Tight Iraq election security includes weapons ban
Also planned: curfews, driving limits, airport closure
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Insurgents in Iraq free eight Chinese hostages.
Attacks on weddings and mosques haunt daily life for Iraqis.
Iraqis in the U.S. register to vote in their home elections.
BAGHDAD, Iraq (CNN) -- Extraordinary security measures, including a ban on weapons, restrictions on who may drive and a curfew, will be in place before and during elections on January 30, a top Iraqi official said Saturday.
"The government's goal is to provide a secure Iraq," Interior Minister Falah al-Naqib said. "We have taken all necessary procedures to secure this purpose. All our security forces have been put on alert ... all citizens should abide by these rules and measures."
Also, Baghdad's airport will be closed on January 29 and 30, al-Naqib said.
January 29, 30 and 31 have been declared holidays in Iraq, the minister said. Many areas will have a curfew from 8 p.m. until 6 a.m. on those days and anyone in violation will be arrested, he said.
Anyone carrying a weapon will be arrested and the weapon confiscated, he said.
Driving on the streets will be limited to elections supervisors and other officials. The Iraqi interior and transportation ministries will provide transportation for voters needing help to get to the polls.
Iraq's borders will be closed except to Iraqis returning from the annual hajj pilgrimage, the minister said. No transfer between provinces will be permitted.
Walking in and around the polling places will be restricted, al-Naqib said.
Security forces working during the election period will be eligible for "encouraging payments" and be issued special badges, he said.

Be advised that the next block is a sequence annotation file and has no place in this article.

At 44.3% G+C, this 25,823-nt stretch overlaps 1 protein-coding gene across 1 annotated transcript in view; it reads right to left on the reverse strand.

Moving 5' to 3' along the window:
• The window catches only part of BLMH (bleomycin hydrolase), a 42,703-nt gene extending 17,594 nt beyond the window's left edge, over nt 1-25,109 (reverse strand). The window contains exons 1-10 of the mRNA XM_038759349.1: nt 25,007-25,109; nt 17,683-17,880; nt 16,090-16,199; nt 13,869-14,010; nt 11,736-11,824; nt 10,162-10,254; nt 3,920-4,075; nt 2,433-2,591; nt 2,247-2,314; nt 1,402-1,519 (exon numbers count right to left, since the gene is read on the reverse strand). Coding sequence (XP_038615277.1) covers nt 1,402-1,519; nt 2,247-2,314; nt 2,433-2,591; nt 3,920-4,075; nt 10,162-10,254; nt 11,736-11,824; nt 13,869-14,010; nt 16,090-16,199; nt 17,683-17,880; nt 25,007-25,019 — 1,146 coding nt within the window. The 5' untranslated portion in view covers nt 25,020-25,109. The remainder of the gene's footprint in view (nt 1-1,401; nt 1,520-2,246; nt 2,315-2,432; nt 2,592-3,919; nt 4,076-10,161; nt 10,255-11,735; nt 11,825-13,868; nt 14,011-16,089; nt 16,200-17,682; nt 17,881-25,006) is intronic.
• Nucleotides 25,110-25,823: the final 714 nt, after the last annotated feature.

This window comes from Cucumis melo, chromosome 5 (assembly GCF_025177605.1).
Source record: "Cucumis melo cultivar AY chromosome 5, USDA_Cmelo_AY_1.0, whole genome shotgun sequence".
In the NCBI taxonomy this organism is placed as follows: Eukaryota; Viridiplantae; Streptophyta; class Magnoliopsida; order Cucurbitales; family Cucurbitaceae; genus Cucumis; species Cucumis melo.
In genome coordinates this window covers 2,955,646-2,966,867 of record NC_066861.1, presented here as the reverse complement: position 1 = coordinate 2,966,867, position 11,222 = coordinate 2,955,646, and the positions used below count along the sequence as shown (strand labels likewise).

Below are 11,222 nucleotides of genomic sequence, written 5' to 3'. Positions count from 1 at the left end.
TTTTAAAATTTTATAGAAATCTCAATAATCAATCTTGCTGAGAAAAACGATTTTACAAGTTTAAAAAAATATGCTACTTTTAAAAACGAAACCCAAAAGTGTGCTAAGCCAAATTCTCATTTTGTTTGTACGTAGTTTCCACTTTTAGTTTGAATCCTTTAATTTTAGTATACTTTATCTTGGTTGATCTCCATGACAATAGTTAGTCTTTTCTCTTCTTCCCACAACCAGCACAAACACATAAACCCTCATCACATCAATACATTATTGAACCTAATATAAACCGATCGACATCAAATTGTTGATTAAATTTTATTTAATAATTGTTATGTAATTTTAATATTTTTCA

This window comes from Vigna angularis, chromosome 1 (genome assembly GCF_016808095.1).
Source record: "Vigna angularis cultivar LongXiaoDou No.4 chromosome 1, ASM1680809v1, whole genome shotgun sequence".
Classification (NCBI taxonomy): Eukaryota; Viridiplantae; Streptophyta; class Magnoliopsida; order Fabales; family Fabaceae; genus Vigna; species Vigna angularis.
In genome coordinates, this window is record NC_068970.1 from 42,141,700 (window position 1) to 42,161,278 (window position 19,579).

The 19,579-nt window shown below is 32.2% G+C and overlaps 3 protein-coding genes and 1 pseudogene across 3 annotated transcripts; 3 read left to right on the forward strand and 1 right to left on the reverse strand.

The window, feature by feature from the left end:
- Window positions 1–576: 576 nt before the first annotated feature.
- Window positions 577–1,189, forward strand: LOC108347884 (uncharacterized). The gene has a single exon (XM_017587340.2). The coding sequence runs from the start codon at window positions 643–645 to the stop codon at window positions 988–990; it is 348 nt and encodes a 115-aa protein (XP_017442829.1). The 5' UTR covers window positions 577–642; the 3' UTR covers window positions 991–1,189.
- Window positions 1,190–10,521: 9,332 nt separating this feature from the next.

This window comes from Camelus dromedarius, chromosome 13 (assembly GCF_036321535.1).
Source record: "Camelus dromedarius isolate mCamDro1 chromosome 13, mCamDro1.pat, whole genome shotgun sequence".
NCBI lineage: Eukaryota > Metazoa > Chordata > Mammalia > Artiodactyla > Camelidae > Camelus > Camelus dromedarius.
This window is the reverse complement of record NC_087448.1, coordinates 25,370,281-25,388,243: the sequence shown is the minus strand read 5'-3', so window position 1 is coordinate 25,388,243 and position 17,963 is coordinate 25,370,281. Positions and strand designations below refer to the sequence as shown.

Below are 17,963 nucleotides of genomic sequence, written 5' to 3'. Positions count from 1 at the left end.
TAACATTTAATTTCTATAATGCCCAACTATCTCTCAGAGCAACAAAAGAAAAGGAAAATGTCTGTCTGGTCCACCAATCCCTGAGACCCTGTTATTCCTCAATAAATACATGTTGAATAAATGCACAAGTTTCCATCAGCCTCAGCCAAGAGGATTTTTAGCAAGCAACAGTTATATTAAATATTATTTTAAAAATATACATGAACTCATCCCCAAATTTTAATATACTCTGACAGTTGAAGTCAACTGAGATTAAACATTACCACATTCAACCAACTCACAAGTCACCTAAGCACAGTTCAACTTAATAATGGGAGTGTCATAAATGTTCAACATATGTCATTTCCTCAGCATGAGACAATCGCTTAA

Two U.S. soldiers convicted in killing
Two U.S. soldiers with the 1st Cavalry Division were convicted and sentenced Saturday in the death of a civilian female interpreter who was shot in the head in November, the U.S. military said in statements.
Spc. Charley L. Hoosier was convicted of one count of manslaughter and one count of making a false statement, the military said.
Spc. Rami Dajani pleaded guilty to one count of making a false statement and one count of accessory-after-the-fact involuntary manslaughter, the military said.
Hoosier was given three years in jail; Dajani was sentenced to 18 months. Each was demoted and given a bad conduct discharge, the statements said.
On November 24, Dajani gave a handgun to Hoosier, who killed the interpreter, the military said.
Video apparently shows public beheadings
A video posted on an Islamist Web site Friday shows two Iraqis apparently being beheaded on a city sidewalk as pedestrians and vehicles pass by.
The video was posted on a Web site that has shown video verified as having been produced by a group led by militant leader Abu Musab al-Zarqawi. CNN has not confirmed the authenticity of the video.
In the 10-minute video, the two men tell their kidnappers that they drove truckloads of food and supplies to a U.S. base in the central Iraqi town of Ramadi.
The last section of the video shows the men beheaded by several hooded men as the victims lie on a sidewalk and onlookers cheer "Allahu akbar" -- Arabic for "God is great."
It is unclear from the video where the beheadings were carried out.
Other developmentsTop Iraqi officials disputed reports that former Iraqi exile leader Ahmed Chalabi would be arrested soon, despite Defense Minister Hazem Sha'alan's claim Friday that Chalabi, a political rival, would be taken into custody by Interpol. (Full story)Eight Chinese hostages held by a group calling itself the "Islamic Resistance Movement" in Iraq have been freed, an official from the Chinese Embassy said Saturday. (Full story)A Brazilian contractor is missing after an incident a few days ago in which an Iraqi driver and a British security guard were killed, a Brazilian Foreign Ministry official told CNN on Saturday. The commander of three British troops accused of mistreating Iraqi detainees testified Friday that he had ordered his troops to crack down on looters. (Full story)
CNN's David Ensor, Octavia Nasr, Cal Perry, Auday Sadik and Mohammad Tawfeeq contributed to this report.